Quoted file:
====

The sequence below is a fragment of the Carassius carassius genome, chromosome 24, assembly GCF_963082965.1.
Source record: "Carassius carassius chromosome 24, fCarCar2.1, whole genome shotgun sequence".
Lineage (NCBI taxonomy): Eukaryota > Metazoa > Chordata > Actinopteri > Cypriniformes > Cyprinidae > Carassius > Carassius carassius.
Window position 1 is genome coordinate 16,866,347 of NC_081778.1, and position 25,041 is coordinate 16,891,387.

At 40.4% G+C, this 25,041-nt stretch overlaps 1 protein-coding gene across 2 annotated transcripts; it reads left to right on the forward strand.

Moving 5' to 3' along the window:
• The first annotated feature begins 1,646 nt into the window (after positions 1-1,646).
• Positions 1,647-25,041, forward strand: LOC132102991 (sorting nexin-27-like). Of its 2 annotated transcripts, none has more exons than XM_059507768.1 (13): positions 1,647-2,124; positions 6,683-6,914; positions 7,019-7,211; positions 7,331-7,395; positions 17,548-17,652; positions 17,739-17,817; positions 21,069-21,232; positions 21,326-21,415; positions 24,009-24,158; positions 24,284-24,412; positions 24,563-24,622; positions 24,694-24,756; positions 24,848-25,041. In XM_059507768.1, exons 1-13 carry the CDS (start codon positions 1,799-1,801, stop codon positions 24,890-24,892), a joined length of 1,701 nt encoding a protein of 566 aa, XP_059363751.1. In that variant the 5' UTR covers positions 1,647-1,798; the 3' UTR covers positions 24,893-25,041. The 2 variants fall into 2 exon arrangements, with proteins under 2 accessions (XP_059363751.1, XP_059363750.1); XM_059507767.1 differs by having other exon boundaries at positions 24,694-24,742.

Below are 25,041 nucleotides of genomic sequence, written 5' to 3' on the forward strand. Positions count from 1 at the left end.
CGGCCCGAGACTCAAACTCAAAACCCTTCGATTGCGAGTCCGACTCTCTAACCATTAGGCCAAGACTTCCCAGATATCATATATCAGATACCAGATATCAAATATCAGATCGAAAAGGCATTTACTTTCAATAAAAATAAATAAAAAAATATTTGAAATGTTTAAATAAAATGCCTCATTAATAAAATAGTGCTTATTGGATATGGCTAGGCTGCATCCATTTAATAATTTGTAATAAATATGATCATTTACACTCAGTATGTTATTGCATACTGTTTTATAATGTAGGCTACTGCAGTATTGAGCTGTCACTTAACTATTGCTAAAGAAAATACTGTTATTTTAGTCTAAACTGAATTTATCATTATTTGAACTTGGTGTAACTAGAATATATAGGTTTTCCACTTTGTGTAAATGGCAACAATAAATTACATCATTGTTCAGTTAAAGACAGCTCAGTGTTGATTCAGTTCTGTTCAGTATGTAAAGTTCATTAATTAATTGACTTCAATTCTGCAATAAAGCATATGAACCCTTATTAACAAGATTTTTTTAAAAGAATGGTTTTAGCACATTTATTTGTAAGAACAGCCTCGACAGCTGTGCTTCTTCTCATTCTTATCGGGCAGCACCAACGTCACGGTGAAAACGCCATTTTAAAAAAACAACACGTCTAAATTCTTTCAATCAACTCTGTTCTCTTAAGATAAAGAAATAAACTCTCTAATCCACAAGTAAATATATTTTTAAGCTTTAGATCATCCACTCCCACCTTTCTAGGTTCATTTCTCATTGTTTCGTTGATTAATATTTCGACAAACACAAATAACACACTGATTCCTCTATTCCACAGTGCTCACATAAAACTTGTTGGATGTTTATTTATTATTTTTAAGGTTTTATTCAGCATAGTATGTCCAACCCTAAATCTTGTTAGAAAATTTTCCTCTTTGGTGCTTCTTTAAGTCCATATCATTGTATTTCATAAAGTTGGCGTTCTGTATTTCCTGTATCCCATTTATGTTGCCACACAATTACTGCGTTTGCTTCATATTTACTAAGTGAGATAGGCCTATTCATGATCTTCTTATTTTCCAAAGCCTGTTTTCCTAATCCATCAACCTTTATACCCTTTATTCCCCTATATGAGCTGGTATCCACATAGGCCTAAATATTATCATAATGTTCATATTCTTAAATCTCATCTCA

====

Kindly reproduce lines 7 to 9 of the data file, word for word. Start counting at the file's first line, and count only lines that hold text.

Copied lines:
• The first annotated feature begins 1,646 nt into the window (after positions 1-1,646).
• Positions 1,647-25,041, forward strand: LOC132102991 (sorting nexin-27-like). Of its 2 annotated transcripts, none has more exons than XM_059507768.1 (13): positions 1,647-2,124; positions 6,683-6,914; positions 7,019-7,211; positions 7,331-7,395; positions 17,548-17,652; positions 17,739-17,817; positions 21,069-21,232; positions 21,326-21,415; positions 24,009-24,158; positions 24,284-24,412; positions 24,563-24,622; positions 24,694-24,756; positions 24,848-25,041. In XM_059507768.1, exons 1-13 carry the CDS (start codon positions 1,799-1,801, stop codon positions 24,890-24,892), a joined length of 1,701 nt encoding a protein of 566 aa, XP_059363751.1. In that variant the 5' UTR covers positions 1,647-1,798; the 3' UTR covers positions 24,893-25,041. The 2 variants fall into 2 exon arrangements, with proteins under 2 accessions (XP_059363751.1, XP_059363750.1); XM_059507767.1 differs by having other exon boundaries at positions 24,694-24,742.

Below are 25,041 nucleotides of genomic sequence, written 5' to 3' on the forward strand. Positions count from 1 at the left end.